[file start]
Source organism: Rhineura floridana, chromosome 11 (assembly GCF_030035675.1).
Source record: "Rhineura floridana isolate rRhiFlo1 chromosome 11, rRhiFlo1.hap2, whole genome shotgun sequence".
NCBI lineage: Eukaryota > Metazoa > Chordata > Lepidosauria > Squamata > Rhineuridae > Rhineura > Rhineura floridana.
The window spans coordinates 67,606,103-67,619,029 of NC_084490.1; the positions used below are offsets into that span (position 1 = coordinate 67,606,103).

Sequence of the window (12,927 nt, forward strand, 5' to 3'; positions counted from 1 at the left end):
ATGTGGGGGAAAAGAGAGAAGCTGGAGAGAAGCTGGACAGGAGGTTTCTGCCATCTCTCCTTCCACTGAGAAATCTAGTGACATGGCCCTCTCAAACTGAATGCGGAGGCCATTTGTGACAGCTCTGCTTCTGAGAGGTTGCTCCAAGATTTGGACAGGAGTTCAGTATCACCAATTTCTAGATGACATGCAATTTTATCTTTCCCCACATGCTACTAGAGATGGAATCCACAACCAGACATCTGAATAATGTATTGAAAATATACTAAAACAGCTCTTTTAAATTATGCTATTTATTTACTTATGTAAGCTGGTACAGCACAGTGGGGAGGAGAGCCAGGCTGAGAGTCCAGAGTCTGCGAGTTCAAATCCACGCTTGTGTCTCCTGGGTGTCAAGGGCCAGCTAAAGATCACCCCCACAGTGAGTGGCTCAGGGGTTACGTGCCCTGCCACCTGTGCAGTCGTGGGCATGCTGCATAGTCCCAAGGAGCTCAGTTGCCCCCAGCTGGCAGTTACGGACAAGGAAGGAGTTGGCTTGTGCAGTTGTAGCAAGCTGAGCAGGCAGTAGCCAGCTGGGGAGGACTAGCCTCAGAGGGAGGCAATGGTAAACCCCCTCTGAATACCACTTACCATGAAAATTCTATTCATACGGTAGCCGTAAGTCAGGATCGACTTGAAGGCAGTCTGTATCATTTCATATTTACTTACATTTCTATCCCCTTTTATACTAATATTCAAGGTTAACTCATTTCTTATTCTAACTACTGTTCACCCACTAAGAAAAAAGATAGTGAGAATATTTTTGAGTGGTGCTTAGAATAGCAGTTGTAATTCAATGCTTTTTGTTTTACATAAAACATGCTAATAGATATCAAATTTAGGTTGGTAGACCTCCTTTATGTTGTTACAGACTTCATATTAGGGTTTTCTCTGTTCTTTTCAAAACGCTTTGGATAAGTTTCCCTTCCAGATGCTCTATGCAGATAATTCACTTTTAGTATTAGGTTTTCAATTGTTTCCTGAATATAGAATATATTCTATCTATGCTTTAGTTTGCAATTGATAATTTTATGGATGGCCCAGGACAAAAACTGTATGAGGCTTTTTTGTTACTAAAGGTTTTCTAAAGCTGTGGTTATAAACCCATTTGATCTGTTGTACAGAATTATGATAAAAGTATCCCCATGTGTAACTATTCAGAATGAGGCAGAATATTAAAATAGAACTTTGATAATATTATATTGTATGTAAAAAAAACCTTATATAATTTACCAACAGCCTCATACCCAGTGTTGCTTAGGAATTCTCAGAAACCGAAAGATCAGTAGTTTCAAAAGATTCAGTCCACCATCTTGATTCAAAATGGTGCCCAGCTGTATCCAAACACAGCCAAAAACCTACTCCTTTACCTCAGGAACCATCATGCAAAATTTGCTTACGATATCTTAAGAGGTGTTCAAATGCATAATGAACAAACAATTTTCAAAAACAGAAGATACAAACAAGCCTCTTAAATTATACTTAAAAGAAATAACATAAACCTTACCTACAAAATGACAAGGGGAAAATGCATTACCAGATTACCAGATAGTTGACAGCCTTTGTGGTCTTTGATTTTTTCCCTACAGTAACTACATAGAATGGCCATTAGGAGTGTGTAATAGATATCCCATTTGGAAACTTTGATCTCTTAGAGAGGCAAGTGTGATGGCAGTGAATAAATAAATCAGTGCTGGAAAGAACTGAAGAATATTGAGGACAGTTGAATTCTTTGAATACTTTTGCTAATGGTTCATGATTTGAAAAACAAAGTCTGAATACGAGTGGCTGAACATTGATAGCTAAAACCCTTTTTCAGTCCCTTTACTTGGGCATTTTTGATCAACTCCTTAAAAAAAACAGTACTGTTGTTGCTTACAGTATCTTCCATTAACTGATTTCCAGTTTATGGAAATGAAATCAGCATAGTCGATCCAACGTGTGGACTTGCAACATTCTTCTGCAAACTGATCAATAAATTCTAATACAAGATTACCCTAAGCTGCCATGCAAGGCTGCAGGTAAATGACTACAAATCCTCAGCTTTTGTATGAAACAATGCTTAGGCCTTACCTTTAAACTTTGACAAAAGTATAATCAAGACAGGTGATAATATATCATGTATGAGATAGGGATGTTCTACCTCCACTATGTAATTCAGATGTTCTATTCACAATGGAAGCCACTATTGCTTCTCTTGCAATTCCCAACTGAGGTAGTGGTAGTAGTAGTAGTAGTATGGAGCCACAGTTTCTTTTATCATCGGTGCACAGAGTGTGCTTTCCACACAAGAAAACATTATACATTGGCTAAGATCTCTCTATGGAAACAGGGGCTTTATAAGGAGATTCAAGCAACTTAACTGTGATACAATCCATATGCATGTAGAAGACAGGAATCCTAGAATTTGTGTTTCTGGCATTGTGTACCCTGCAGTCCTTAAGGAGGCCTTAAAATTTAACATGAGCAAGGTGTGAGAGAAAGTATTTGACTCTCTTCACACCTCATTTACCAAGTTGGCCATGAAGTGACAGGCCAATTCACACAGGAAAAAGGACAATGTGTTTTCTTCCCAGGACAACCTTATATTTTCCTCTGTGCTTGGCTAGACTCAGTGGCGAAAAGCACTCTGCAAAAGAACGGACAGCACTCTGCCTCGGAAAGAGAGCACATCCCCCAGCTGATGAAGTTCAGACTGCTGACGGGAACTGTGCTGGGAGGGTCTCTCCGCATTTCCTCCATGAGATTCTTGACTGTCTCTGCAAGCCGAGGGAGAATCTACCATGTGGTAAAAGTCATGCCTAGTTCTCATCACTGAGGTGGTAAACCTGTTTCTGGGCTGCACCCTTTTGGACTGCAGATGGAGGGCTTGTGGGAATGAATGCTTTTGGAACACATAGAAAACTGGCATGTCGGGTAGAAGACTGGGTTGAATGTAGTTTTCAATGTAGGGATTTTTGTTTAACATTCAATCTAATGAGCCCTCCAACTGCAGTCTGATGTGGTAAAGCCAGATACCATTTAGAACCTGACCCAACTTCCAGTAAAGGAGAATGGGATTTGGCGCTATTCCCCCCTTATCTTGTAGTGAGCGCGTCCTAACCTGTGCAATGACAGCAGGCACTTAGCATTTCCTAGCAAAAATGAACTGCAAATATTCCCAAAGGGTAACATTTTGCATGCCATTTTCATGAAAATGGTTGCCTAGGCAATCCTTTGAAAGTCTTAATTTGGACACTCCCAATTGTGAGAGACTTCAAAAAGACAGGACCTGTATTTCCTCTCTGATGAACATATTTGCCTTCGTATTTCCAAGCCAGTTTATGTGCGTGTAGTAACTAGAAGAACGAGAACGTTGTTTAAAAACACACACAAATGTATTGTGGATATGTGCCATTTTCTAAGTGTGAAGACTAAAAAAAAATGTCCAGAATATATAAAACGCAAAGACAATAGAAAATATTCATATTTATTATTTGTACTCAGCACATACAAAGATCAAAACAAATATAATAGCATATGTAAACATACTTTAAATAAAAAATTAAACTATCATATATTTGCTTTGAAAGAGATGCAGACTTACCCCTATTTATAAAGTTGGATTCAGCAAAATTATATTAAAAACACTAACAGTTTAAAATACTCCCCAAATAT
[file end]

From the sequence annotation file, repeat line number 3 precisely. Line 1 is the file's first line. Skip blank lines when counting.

NCBI lineage: Eukaryota > Metazoa > Chordata > Lepidosauria > Squamata > Rhineuridae > Rhineura > Rhineura floridana.